Himuro Mansion is only number eight on this list because nobody can accurately verify where it actually exists. Regardless, urban legend places this mysterious residence located just outside of Tokyo as one of the most haunted places in Japan. Again, going by these urban legends, Himuro Mansion was apparently the site of some of the most bizarre, occultist practices and grisly murders in modern Japan. The local lore is that family practiced a twisted Shinto ritual called the “strangling ritual” seemingly to seal off bad karma in the Earth every fifty years or so. The ritual consisted of a maiden, raised in complete isolation being tied and quartered as a sacrifice. Apparently, some time in twentieth century, the maiden sacrifice’s lover attempted to save the maiden which ended up “tainting” the ritual. In response, the master of the house murdered everyone in the family before killing himself. Since then, there are local legends that suggest that the ghosts of the murdered family members continuously lure people to the mansion in an attempt to complete the ruined ritual. The story of Himuro Mansion was used as the backstory of the hit video game Fatal Frame.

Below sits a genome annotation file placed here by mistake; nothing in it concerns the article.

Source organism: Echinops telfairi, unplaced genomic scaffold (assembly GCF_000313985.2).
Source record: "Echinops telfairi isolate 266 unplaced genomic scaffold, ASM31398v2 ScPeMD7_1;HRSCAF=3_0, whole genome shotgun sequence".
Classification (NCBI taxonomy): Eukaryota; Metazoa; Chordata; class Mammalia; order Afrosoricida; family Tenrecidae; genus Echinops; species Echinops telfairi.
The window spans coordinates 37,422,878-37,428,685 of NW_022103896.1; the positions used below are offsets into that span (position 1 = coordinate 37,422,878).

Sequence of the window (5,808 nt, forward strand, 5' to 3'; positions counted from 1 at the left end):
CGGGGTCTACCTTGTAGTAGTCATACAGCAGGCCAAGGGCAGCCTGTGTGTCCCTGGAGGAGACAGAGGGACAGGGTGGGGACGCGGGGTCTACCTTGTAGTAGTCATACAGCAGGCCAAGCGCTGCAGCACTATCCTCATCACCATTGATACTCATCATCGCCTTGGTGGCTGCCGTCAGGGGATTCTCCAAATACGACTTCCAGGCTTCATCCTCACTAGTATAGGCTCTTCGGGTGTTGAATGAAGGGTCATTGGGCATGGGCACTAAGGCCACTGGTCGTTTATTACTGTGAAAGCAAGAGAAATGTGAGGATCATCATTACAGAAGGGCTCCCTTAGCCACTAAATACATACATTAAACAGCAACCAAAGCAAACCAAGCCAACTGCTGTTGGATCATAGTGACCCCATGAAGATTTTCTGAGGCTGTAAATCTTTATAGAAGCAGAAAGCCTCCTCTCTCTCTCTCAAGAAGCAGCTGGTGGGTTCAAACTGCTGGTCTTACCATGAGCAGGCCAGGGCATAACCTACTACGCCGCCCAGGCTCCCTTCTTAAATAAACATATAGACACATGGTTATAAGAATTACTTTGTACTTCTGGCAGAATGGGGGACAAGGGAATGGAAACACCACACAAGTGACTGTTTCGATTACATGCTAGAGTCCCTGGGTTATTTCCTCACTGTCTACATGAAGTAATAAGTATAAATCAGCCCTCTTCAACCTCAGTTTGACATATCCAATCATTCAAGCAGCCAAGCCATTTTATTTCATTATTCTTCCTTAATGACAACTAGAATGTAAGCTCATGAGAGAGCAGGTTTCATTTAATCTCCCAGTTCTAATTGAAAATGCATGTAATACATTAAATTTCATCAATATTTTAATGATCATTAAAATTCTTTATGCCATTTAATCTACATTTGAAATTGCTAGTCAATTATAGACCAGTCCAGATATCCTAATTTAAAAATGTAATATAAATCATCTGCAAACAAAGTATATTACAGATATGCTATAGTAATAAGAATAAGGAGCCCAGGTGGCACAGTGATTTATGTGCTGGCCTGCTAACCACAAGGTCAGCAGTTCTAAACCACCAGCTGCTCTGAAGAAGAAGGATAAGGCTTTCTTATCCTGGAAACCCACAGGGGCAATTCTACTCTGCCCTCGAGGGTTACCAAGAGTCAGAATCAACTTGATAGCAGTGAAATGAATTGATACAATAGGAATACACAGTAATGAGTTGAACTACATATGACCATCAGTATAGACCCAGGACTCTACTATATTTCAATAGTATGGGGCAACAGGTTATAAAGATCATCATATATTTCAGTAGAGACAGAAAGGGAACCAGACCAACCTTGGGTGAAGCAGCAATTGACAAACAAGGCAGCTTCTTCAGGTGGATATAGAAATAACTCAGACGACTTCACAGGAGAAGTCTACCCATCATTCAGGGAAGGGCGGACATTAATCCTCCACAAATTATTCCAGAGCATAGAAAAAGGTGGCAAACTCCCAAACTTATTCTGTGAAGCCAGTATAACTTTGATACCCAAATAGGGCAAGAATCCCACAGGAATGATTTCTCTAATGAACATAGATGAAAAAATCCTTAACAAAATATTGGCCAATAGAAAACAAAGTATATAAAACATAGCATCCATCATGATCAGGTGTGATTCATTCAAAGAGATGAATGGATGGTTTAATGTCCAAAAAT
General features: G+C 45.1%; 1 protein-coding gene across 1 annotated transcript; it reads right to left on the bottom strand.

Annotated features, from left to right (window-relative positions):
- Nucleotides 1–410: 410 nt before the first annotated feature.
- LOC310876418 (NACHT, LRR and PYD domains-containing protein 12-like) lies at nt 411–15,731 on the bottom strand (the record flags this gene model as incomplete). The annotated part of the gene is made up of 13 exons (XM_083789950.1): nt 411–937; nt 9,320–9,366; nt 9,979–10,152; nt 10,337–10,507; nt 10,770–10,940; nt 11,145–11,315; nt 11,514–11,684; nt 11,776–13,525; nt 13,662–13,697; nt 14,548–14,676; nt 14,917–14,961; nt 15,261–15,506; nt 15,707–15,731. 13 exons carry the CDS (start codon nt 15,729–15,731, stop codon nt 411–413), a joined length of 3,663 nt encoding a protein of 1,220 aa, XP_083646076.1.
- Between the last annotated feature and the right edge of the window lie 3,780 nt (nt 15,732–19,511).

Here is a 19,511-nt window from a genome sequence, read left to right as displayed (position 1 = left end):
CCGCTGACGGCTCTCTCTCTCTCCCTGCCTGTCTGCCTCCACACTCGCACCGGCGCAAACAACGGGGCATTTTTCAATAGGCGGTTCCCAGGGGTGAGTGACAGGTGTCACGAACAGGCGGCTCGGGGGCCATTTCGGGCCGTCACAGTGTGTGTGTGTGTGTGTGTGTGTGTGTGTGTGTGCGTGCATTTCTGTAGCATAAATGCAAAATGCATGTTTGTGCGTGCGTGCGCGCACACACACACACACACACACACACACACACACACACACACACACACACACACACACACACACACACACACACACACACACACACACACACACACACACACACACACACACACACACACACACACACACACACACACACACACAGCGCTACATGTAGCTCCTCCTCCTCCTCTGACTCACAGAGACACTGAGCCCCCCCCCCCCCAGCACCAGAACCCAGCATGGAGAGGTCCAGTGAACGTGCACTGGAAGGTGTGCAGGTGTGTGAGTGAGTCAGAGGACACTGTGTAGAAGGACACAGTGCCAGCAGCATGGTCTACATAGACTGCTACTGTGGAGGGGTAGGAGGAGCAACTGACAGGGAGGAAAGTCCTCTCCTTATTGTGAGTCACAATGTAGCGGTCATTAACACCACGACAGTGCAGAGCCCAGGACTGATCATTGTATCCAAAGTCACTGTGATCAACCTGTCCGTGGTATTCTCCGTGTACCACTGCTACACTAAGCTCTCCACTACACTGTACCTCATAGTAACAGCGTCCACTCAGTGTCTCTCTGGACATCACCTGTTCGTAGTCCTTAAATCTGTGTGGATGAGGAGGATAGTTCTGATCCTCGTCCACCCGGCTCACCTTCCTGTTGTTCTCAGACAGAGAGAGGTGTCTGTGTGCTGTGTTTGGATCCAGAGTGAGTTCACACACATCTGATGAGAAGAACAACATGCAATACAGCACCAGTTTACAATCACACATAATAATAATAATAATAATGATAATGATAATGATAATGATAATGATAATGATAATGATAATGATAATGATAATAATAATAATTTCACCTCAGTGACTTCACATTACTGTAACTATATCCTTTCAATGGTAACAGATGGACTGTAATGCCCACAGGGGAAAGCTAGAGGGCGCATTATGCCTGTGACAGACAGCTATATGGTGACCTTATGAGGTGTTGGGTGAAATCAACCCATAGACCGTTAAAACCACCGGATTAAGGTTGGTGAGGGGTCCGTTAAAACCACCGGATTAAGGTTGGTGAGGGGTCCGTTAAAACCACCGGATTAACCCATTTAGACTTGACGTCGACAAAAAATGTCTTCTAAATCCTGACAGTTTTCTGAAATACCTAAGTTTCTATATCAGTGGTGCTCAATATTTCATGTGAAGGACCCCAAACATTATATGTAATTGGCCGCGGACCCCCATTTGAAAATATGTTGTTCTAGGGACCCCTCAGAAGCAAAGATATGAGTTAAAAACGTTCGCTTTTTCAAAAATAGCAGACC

7. Gridley Tunnel
Gridley Tunnel is a narrow, single lane tunnel located on Yokosuka Naval Base linking the north and south sections of the base. Finding out that Gridley Tunnel is haunted comes as a bit of a shock to me given how I lived on Yokosuka base for several years during my Navy days. Heck, I’ve walked through Gridley Tunnel on several occasions. Admittedly, never on rainy nights in between midnight and 1AM when this ghost is often seen. Supposedly, car drivers driving through the tunnel during this time sometimes see a spectral samurai in their rearview mirrors. Some have been so startled by this samurai that they ended up crashing their cars. The common belief is that the samurai was on a quest to avenge his lord, only to be ambushed and killed while in the tunnel and is now stuck there.
6. Ikego Middle Gate
And now we come to my home city of Yokohama. Or to be more specific, the town of Zushi located on the outskirts of Yokohama. This is the location of the US Navy’s Ikego Housing detachment, an expansion of Yokosuka Naval Base. Sure, the place may house American navy sailors and their families now but back during World War II, this was the location of a Japanese concentration camp, where thousands of Chinese and Korean prisoners were forced into labor and killed. The Ikego facility has three gates and five incinerators that separate this place from the Japanese community. These gates are the main gate, middle gate, and back gate. Of these three it is the middle gate where all of the paranormal activity is encountered—guards on patrol in this area have often heard footsteps and voices and have experienced an uncanny feeling of being watched. On several occasions, guards have seen spectral visions of a Japanese World War II soldier with no legs.